Toots & the Maytals

funky kingston

54 46

Toots and the Maytals are a Jamaican ska and reggae vocal group. The Maytals were key figures in reggae music. Formed in the early 1960s when ska was hot, the Maytals had a reputation for having strong, well-blended voices and a seldom-rivaled passion for their music. Frederick ‘Toots’ Hibbert (b. 1945) is the group’s frontman.

He met Henry ‘Raleigh’ Gordon and Nathaniel ‘Jerry’ Mathias, forming in 1961 a group whose early recordings were incorrectly attributed to ‘The Flames’ and ‘The Vikings’ in the UK by Island Records. The Maytals first had chart success recording for producer Clement ‘Coxsone’ Dodd at Studio One. With musical backing from Dodd’s house band, The Skatalites, the Maytals’ close-harmony gospel singing overshadowed Dodd’s other up-and-coming vocal group, The Wailers.

After staying at Studio One for about two years, the group moved on to do sessions for Prince Buster before recording with Byron Lee in 1966. The group’s musical career was interrupted in late 1966 when Hibbert was arrested and imprisoned for 18 months.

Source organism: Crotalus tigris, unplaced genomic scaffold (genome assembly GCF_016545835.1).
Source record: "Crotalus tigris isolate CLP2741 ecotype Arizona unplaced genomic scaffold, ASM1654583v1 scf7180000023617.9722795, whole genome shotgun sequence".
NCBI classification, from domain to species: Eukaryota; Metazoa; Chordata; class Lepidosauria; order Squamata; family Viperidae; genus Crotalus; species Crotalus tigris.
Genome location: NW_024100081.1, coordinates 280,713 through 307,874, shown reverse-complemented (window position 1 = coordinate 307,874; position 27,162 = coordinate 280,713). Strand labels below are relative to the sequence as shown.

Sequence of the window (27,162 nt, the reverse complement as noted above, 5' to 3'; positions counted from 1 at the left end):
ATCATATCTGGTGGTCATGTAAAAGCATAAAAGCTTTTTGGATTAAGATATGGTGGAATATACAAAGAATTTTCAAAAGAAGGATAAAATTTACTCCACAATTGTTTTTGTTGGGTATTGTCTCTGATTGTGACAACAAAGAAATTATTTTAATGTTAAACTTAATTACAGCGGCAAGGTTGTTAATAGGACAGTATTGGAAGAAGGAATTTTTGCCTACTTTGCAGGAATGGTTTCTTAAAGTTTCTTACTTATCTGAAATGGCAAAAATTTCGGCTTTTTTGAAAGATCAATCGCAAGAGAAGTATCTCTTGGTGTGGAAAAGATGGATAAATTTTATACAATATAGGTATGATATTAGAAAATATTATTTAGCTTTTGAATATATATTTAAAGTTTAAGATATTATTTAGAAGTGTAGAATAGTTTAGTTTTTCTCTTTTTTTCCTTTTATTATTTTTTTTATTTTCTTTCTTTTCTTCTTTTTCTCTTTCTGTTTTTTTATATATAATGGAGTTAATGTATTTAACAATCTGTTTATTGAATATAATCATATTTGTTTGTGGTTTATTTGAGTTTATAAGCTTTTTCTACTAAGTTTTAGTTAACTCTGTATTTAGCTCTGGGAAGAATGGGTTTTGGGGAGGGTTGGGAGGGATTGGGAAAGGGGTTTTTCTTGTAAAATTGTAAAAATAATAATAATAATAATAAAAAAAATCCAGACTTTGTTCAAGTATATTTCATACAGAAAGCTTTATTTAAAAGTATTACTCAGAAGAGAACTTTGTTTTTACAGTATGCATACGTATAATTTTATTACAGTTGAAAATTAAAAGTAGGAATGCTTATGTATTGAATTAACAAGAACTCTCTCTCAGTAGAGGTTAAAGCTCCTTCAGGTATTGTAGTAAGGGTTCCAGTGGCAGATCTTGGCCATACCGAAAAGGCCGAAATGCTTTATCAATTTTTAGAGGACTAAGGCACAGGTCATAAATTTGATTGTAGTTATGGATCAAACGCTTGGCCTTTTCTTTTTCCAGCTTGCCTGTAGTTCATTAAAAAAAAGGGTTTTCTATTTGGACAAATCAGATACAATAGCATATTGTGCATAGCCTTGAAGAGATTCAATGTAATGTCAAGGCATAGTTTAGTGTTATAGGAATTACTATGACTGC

He wrote a song called ’54-46 (That’s My Number)’ about his jail time. The song claims that he was arrested for a crime related to marijuana, which he later admitted was not the case. However, it was one of the first ska songs to receive widespread popularity outside Jamaica and is seen as being one of the defining songs of the reggae genre. Following Hibbert’s release from jail towards the end of 1967, the Maytals began working with the Chinese Jamaican producer Leslie Kong, a collaboration which yielded a string of hits throughout the late 1960s and early 1970s.

By 1971, they had not only become the biggest act on the island, they were also (thanks to signing a recording contract with Chris Blackwell’s Island Records) international stars. The group was also featured twice in the soundtrack to ‘The Harder They Come,’ the 1972 film starring Jimmy Cliff. The band was invited to tour as the opening act for The Who during their 1975-76 North American tour. The tour went poorly and they never went on to the success of Bob Marley or Peter Tosh in the US.

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